The chapter relating to experimentation is good but seems relevant only if you are a CEO. He's talking about company policies rather than individual.
Overall, this book would be a good choice for new managers as well as veterans who want a refresher. I suspect almost everyone will recognize an episode from his or own past and cringe a little while hopefully learning for the future.
That same approach can be applied to practically any other endeavor, especially business, as Jeffrey Krames so skillfully demonstrates in this very helpful and pragmatic book. Avoid the unforced errors, work on your strengths, learn from your setbacks and always strive for better performance. If you can do that in corporate America, you may just survive long enough to have a successful career; but beware, those who feel threatened by you may do everything in their power to undermine you, up to and including, backstabbing you out of a job. Utilizing the sound fundamentals laid out by Krames will give you a solid foundation to succeed.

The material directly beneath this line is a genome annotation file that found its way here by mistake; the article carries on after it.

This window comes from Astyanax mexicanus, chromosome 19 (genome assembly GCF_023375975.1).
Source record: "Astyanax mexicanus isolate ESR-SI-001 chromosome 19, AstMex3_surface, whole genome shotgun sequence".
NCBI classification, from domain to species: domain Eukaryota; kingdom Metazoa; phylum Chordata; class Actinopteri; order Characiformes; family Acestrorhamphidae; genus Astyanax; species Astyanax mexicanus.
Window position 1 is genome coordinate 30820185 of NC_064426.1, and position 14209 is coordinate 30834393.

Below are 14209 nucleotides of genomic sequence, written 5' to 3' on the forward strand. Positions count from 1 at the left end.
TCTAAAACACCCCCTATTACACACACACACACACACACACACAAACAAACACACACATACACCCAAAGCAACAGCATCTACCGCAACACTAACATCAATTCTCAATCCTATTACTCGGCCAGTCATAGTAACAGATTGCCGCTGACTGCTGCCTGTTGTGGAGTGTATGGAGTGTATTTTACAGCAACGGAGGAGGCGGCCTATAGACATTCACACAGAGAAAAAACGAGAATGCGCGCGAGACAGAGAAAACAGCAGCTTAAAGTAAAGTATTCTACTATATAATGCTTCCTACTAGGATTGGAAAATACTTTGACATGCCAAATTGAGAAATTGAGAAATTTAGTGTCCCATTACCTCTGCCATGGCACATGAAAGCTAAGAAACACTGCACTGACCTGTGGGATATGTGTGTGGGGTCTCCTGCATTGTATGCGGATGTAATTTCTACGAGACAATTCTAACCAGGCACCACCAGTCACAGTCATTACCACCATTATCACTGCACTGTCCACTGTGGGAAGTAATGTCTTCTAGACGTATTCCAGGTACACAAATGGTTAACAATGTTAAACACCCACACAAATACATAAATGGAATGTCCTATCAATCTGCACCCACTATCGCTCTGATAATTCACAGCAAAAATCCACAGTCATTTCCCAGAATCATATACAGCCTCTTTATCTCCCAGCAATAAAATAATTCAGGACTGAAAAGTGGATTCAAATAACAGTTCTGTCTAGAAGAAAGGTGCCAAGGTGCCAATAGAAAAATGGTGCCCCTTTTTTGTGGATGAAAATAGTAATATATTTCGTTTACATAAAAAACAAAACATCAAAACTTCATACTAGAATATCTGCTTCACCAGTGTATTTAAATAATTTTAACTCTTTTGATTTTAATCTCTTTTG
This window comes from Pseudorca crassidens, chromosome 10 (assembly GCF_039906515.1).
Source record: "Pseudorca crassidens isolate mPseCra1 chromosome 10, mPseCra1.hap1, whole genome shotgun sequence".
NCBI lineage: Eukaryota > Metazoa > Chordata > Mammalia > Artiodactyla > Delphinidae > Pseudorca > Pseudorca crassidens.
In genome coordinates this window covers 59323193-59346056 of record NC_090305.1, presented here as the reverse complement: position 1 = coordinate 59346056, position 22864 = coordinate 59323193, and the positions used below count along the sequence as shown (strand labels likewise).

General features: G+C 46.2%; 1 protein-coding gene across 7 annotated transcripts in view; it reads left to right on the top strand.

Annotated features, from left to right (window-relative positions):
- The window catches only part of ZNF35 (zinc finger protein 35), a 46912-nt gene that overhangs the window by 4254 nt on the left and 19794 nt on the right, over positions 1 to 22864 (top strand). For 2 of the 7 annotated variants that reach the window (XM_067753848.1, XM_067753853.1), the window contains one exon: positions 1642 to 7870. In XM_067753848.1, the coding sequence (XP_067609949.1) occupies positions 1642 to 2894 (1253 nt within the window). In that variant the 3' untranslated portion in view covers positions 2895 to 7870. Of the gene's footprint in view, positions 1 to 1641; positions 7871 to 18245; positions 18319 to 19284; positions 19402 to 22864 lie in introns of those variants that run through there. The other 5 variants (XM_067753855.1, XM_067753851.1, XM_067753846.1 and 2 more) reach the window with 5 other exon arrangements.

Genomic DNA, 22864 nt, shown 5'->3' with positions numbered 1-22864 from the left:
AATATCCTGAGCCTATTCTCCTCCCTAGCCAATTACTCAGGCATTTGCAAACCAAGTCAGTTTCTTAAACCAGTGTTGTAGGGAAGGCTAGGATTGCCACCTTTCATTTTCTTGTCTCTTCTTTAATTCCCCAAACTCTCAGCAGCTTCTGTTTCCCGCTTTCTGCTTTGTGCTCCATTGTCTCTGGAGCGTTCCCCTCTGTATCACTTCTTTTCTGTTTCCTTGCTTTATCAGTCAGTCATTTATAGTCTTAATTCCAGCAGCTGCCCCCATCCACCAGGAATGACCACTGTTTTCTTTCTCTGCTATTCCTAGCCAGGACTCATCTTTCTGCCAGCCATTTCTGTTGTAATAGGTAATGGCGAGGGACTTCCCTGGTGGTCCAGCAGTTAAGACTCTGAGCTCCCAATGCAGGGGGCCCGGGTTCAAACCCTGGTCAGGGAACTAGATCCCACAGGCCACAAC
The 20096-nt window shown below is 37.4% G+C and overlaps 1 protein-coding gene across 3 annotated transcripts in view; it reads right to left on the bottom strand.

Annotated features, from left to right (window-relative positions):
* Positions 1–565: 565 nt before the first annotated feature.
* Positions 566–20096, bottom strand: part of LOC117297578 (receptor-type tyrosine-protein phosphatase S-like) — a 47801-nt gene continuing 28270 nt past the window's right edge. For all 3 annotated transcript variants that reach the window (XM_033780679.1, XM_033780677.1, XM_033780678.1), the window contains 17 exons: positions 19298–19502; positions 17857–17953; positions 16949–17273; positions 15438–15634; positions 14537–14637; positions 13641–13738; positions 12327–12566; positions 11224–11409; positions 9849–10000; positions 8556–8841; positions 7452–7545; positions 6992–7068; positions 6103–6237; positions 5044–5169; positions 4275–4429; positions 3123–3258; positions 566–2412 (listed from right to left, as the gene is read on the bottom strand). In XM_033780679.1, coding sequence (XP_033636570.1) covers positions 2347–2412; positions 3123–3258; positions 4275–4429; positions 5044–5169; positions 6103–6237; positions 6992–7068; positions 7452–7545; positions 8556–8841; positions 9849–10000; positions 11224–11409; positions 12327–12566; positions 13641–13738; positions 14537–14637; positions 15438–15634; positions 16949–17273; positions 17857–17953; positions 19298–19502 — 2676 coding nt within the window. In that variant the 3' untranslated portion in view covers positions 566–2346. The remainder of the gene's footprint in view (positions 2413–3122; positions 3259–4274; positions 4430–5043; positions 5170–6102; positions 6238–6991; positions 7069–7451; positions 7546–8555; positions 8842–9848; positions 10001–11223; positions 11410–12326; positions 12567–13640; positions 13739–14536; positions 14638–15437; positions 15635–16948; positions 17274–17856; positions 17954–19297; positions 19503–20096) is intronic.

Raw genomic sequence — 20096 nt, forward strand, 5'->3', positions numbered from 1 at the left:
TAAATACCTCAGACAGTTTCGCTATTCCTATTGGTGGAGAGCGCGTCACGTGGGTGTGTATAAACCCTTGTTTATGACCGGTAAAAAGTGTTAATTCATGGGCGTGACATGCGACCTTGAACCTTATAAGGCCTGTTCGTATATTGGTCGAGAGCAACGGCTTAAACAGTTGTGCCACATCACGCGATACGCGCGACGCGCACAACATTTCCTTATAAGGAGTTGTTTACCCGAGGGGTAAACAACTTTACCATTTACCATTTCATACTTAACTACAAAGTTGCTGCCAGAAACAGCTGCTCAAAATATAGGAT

Nothing's guaranteed in business, but this is as good as it gets to ensuring your long-term prospects.